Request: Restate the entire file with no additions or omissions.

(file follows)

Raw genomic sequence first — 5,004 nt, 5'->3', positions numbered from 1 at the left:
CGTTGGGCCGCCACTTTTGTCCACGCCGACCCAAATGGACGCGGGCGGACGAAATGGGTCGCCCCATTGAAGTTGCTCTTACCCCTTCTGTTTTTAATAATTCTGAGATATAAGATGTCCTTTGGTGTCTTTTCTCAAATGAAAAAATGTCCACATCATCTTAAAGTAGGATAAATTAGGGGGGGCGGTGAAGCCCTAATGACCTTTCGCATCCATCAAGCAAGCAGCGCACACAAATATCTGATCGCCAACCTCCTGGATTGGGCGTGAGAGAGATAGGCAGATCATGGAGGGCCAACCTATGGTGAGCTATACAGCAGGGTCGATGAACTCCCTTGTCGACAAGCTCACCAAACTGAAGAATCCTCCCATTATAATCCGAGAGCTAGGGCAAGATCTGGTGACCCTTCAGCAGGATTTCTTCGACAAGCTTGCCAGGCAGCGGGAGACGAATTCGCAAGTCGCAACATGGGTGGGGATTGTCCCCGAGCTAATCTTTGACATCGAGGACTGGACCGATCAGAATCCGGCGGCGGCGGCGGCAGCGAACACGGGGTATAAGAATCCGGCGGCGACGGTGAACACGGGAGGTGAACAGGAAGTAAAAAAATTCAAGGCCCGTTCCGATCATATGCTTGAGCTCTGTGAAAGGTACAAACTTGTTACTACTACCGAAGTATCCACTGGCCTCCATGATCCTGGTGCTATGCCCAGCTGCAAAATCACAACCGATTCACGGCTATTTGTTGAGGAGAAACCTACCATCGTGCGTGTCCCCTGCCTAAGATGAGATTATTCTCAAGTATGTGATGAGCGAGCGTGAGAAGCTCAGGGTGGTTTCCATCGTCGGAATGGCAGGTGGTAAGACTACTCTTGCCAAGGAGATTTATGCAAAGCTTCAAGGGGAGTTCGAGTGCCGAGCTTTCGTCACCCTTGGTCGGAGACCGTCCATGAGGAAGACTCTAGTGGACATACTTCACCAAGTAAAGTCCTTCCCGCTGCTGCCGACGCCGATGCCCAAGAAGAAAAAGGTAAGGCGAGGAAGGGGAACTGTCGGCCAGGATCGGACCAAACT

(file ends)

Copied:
Raw genomic sequence first — 5,004 nt, 5'->3', positions numbered from 1 at the left:
CGTTGGGCCGCCACTTTTGTCCACGCCGACCCAAATGGACGCGGGCGGACGAAATGGGTCGCCCCATTGAAGTTGCTCTTACCCCTTCTGTTTTTAATAATTCTGAGATATAAGATGTCCTTTGGTGTCTTTTCTCAAATGAAAAAATGTCCACATCATCTTAAAGTAGGATAAATTAGGGGGGGCGGTGAAGCCCTAATGACCTTTCGCATCCATCAAGCAAGCAGCGCACACAAATATCTGATCGCCAACCTCCTGGATTGGGCGTGAGAGAGATAGGCAGATCATGGAGGGCCAACCTATGGTGAGCTATACAGCAGGGTCGATGAACTCCCTTGTCGACAAGCTCACCAAACTGAAGAATCCTCCCATTATAATCCGAGAGCTAGGGCAAGATCTGGTGACCCTTCAGCAGGATTTCTTCGACAAGCTTGCCAGGCAGCGGGAGACGAATTCGCAAGTCGCAACATGGGTGGGGATTGTCCCCGAGCTAATCTTTGACATCGAGGACTGGACCGATCAGAATCCGGCGGCGGCGGCGGCAGCGAACACGGGGTATAAGAATCCGGCGGCGACGGTGAACACGGGAGGTGAACAGGAAGTAAAAAAATTCAAGGCCCGTTCCGATCATATGCTTGAGCTCTGTGAAAGGTACAAACTTGTTACTACTACCGAAGTATCCACTGGCCTCCATGATCCTGGTGCTATGCCCAGCTGCAAAATCACAACCGATTCACGGCTATTTGTTGAGGAGAAACCTACCATCGTGCGTGTCCCCTGCCTAAGATGAGATTATTCTCAAGTATGTGATGAGCGAGCGTGAGAAGCTCAGGGTGGTTTCCATCGTCGGAATGGCAGGTGGTAAGACTACTCTTGCCAAGGAGATTTATGCAAAGCTTCAAGGGGAGTTCGAGTGCCGAGCTTTCGTCACCCTTGGTCGGAGACCGTCCATGAGGAAGACTCTAGTGGACATACTTCACCAAGTAAAGTCCTTCCCGCTGCTGCCGACGCCGATGCCCAAGAAGAAAAAGGTAAGGCGAGGAAGGGGAACTGTCGGCCAGGATCGGACCAAACT